Department| Volume 95, ISSUE 2, P409, February 2014

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        The following poster was a late addition and was presented at the 2013 ACRM | American Congress of Rehabilitation Medicine Annual Conference, Progress in Rehabilitation Research, 12-16 November, 2013, Orlando, Florida, USA.
        Stroke Diagnosis
        Poster 167
        A Clinical Assessment and Neuro-Imaging based Grading Scale Predicts Severe Post-Stroke Limb Spasticity. Wayne Feng (Medical University of South Carolina, Charleston, SC), Andrew Gundran, Ali Tabesh, Lindsay Perry, Madhura Athreya, Michelle Woodbury, Steven Kautz, Robert Adams
        Objective: The objective of this study is to identify a grading scale that can predict post-stroke limb spasticity from the acute phase.
        Design: This is a prospective cohort study of 47 patients with first-ever acute ischemic strokes and various degrees of motor impairment. The first assessment was done between 2 to 5 days after stroke with Fugl-Meyer upper extremity (FM_UE) scale, NIH stroke scale and MRI of brain, the second assessment was completed at 3 months (+/- 2 weeks) with Modified Ashworth Spasticity Scale (MASS) at biceps, wrist and finger flexor. A highest value is used. Independent predictors of severe spasticity (MASS is ≥3) were identified by logistic regression. A risk stratification scale was developed with weighting of independent predictors based on strength of association.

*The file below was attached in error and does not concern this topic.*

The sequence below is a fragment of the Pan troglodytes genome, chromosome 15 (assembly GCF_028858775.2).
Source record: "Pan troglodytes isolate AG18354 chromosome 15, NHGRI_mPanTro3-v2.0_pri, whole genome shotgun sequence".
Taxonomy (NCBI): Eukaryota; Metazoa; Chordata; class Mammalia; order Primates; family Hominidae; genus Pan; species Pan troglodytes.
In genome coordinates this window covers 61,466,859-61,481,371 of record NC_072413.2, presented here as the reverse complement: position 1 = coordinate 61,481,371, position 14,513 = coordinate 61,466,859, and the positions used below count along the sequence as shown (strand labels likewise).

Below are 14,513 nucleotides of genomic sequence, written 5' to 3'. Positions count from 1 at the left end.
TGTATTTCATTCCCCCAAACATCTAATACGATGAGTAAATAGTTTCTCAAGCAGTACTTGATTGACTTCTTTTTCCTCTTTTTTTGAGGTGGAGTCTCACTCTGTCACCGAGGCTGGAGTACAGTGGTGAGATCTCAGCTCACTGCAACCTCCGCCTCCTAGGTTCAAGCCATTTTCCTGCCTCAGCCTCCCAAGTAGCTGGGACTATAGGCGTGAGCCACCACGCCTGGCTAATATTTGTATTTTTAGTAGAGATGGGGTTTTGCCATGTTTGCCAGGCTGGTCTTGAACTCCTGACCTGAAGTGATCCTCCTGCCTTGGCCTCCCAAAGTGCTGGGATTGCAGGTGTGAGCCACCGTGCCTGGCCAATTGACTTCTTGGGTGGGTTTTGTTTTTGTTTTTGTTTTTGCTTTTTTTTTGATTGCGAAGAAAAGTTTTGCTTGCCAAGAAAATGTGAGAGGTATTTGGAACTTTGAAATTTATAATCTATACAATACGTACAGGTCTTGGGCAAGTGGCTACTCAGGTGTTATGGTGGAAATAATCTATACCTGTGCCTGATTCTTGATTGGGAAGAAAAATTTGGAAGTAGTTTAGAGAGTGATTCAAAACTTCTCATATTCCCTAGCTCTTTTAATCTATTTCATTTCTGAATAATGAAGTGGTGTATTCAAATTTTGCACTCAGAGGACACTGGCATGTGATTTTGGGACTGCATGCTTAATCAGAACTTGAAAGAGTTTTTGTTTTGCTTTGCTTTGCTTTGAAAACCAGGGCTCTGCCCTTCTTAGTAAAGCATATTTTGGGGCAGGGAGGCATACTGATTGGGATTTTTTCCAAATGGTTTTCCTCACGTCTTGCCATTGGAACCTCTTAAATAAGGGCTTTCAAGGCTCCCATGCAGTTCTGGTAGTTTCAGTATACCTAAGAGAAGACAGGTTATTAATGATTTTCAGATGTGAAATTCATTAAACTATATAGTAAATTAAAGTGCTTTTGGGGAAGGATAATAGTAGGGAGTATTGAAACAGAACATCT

Interventions: Observational study.
        Main Outcome Measures: MASS.
        Settings: Comprehensive stroke center.
        Participants: Ischemic stroke patients.
        Results: Factors independently associated with limb spasticity are motor function at baseline measured by FM_UE scale (P≤.0005), location of lesion (P=.002) and corticospinal tract (CST) lesion load (P<.03). The proposed grading scale is summation of individual points as followed: FM_UE Scale: >4(1 point), ≤4(0 point); Lesion location: subcortical or corti- cal (0 point), subcortical and cortical (1 point); CST lesion load: >7cc (1 point) ≤7cc (0 point). None of 22 patients (with score of 0) and all 7 patients (with score of 3) developed severe spasticity. The likelihood of developing severe spasticity in- creases steadily with grading scale score.
        Conclusion: Our proposed grading scale can effectively predict severe post-stroke limb spasticity from the acute phase.
        Disclosure: None disclosed.